How COVID-19 is transforming the real estate sector

Walker & Dunlop CEO Willy Walker joins Yahoo Finance Live to discuss how the commercial real estate space is faring as COVID-19 cases continue to surge across the country.

Video Transcript

- That's a little more normal. Post-vaccine, there's going to be a lot of questions about what this means for the commercial real estate sector, for some of these struggling buildings because of offices that are no longer occupied, as well as malls with retailers that have been struggling for some time. Let's bring in Willy Walker. He is the CEO of Walker & Dunlop.

Willy, you've got some really good visibility on this. The return to activity is certainly not expected until the second half of the year. But what are the conversations that are now happening as a lot of these businesses try to position themselves for what they expect will be a bounce back in demand?

WILLY WALKER: So I think if you look at the market, the commercial real estate market by asset class, as we've gone through the pandemic, the two asset classes that have performed the best are industrial and multifamily-- industrial because they're full, moving Amazon deliveries across the country, and multifamily because people need somewhere to live. The asset class that sort of is in the middle is office because office leases are long-term. And so Walker & Dunlop has 43 offices across the country. We're still paying all the leases on those offices even though we're only at about 10% occupancy across the country.

Office will get bridged through the pandemic because of the long-term nature of those leases. And then the two asset classes that are struggling the most, which is no surprise to anybody, are hospitality and retail. Certain retail, big-box retail, is doing, actually, quite well. Smaller retail, strip retail, is suffering because those smaller retailers haven't been able to survive in the pandemic.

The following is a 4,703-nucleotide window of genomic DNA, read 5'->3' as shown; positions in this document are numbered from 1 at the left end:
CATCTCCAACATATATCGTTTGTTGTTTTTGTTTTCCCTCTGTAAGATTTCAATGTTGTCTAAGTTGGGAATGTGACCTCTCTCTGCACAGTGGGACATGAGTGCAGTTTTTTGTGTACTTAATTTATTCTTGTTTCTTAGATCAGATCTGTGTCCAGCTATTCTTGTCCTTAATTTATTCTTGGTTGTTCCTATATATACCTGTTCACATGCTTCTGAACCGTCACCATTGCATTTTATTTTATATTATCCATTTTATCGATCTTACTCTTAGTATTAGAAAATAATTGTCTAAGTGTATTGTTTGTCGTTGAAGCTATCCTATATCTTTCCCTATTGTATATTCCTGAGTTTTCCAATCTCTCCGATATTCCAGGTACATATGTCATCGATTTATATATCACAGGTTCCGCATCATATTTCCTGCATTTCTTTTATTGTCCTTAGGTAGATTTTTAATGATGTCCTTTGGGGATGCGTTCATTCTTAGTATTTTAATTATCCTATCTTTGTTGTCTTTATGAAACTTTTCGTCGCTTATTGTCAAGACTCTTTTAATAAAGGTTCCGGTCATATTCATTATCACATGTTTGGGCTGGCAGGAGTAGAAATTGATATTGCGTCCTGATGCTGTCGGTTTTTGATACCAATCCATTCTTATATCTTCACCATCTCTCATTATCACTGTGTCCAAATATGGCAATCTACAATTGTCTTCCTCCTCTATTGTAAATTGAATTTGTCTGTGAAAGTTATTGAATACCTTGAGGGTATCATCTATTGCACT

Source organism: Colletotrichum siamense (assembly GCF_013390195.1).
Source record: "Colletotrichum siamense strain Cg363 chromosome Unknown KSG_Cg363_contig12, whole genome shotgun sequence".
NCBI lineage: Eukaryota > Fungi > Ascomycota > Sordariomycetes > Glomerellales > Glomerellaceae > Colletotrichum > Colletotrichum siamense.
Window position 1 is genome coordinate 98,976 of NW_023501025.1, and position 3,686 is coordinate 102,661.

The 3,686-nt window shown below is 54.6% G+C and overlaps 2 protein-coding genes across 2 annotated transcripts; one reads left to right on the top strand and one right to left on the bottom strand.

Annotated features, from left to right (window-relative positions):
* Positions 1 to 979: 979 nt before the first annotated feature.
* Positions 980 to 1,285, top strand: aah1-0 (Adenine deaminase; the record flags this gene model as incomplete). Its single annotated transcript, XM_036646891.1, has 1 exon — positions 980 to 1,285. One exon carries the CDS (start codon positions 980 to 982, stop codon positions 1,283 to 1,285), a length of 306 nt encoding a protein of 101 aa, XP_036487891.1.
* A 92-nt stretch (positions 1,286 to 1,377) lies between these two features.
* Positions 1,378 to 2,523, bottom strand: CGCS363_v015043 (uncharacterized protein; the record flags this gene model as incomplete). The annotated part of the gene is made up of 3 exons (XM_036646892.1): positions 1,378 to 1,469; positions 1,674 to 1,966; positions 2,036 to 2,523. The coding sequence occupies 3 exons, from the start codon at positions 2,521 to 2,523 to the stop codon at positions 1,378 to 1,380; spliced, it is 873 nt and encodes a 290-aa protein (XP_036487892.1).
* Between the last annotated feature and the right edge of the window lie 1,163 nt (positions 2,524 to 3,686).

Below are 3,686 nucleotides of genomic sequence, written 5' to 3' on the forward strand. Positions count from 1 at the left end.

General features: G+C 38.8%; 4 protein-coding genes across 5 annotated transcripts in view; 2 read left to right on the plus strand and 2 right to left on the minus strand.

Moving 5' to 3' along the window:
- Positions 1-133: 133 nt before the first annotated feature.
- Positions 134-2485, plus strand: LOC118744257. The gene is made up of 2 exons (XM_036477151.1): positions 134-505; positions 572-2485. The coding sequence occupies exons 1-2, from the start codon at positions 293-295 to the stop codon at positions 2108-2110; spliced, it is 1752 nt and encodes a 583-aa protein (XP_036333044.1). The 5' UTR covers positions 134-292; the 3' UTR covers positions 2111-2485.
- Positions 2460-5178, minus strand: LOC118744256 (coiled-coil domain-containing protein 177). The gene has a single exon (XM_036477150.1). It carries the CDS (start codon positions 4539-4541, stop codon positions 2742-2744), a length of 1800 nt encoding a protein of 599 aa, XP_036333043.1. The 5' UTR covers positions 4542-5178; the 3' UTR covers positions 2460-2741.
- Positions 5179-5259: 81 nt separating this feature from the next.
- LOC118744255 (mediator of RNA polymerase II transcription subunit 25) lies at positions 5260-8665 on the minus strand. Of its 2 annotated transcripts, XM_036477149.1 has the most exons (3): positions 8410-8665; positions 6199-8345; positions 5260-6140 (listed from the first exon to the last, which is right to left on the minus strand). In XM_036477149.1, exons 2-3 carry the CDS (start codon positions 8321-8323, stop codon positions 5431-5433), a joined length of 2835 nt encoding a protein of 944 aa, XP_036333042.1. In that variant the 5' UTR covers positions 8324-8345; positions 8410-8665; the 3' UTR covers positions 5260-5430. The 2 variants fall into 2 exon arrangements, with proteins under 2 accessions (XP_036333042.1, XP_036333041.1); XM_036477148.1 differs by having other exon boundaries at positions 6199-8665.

And then on hospitality, right now through 2020, hotels were at about 50% occupancy overall. Some well-located hotels in resort communities have actually held up occupancy very well. But then big convention hotels and center-city hotels have been at occupancy rates that are 10%, 15% and are really struggling.

- Yeah. And when we look at your stock, too, I mean, it's kind of trading well, higher after we kind of saw that it was going to be the Biden team that was going to win the presidency. We know what he has planned when it comes to, maybe, some more stimulus here, a relief on the front when it comes to a lot of people facing rent issues. When you look at that, how real was the risks in your mind when you were kind of looking at the pandemic, staring that in the face, what you saw there in that space, and what you think about the recovery now as you see it unfold?

WILLY WALKER: So I'd love to think that what's driven our stock is our Q3 performance and our insights into what we did in Q4 rather than the Biden administration getting elected. I don't think that the public policy around multifamily housing is going to change that dramatically where people invested in Walker & Dunlop due to the Biden administration being elected. With that said, you have to also keep in mind that the vaccines were coming out of clinical trials at the same time as we announced earnings and at the same time as the presidential election was happening. And so what you've also gotten is some real clarity on when people will get back to using commercial real estate, which we are obviously a very large financer of that.